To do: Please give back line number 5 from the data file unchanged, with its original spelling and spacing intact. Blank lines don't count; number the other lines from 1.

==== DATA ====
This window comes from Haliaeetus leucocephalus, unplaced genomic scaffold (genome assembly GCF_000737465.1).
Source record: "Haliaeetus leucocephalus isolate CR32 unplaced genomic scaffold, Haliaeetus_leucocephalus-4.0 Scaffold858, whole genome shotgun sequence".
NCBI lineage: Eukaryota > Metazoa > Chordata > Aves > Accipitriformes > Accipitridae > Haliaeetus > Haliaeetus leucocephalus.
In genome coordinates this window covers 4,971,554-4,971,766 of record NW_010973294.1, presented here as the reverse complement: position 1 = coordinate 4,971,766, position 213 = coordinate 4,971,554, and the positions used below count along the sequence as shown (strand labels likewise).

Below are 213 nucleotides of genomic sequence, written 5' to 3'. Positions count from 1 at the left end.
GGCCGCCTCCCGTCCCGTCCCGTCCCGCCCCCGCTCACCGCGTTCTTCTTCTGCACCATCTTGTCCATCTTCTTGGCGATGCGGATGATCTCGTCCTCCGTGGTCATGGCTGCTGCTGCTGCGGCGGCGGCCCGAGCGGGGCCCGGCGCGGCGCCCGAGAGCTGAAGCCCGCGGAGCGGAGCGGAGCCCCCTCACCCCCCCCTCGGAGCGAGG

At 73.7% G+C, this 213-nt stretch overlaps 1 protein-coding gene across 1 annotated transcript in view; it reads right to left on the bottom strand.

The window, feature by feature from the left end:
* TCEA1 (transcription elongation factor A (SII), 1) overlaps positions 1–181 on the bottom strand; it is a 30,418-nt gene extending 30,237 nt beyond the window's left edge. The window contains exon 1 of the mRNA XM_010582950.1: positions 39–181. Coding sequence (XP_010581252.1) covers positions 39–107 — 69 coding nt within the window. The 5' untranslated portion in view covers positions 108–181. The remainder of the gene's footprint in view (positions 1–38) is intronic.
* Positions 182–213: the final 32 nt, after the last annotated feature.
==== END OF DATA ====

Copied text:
Below are 213 nucleotides of genomic sequence, written 5' to 3'. Positions count from 1 at the left end.